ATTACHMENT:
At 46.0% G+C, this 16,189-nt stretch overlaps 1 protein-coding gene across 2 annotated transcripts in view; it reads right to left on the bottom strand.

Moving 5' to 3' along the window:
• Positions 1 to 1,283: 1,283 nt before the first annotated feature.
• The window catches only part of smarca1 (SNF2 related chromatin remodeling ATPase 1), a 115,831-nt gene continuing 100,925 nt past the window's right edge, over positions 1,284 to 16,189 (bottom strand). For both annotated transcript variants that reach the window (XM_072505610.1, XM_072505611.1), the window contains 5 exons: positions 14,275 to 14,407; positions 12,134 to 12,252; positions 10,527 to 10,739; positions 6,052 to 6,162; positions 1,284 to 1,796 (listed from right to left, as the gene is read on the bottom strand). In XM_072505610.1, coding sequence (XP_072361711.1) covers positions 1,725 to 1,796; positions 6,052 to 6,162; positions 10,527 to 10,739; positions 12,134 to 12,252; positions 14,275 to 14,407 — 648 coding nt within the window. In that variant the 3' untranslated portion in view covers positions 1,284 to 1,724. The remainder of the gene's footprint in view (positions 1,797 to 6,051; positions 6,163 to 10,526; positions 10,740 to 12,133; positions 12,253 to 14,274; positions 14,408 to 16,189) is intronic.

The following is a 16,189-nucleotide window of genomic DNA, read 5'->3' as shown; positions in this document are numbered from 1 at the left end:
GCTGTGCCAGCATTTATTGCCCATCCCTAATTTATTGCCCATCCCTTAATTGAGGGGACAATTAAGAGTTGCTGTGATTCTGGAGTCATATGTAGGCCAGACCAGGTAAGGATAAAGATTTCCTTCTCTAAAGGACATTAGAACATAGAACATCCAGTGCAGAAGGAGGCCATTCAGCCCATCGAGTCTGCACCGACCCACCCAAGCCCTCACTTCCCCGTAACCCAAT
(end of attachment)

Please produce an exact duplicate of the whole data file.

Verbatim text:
At 46.0% G+C, this 16,189-nt stretch overlaps 1 protein-coding gene across 2 annotated transcripts in view; it reads right to left on the bottom strand.

Moving 5' to 3' along the window:
• Positions 1 to 1,283: 1,283 nt before the first annotated feature.
• The window catches only part of smarca1 (SNF2 related chromatin remodeling ATPase 1), a 115,831-nt gene continuing 100,925 nt past the window's right edge, over positions 1,284 to 16,189 (bottom strand). For both annotated transcript variants that reach the window (XM_072505610.1, XM_072505611.1), the window contains 5 exons: positions 14,275 to 14,407; positions 12,134 to 12,252; positions 10,527 to 10,739; positions 6,052 to 6,162; positions 1,284 to 1,796 (listed from right to left, as the gene is read on the bottom strand). In XM_072505610.1, coding sequence (XP_072361711.1) covers positions 1,725 to 1,796; positions 6,052 to 6,162; positions 10,527 to 10,739; positions 12,134 to 12,252; positions 14,275 to 14,407 — 648 coding nt within the window. In that variant the 3' untranslated portion in view covers positions 1,284 to 1,724. The remainder of the gene's footprint in view (positions 1,797 to 6,051; positions 6,163 to 10,526; positions 10,740 to 12,133; positions 12,253 to 14,274; positions 14,408 to 16,189) is intronic.

The following is a 16,189-nucleotide window of genomic DNA, read 5'->3' as shown; positions in this document are numbered from 1 at the left end:
GCTGTGCCAGCATTTATTGCCCATCCCTAATTTATTGCCCATCCCTTAATTGAGGGGACAATTAAGAGTTGCTGTGATTCTGGAGTCATATGTAGGCCAGACCAGGTAAGGATAAAGATTTCCTTCTCTAAAGGACATTAGAACATAGAACATCCAGTGCAGAAGGAGGCCATTCAGCCCATCGAGTCTGCACCGACCCACCCAAGCCCTCACTTCCCCGTAACCCAAT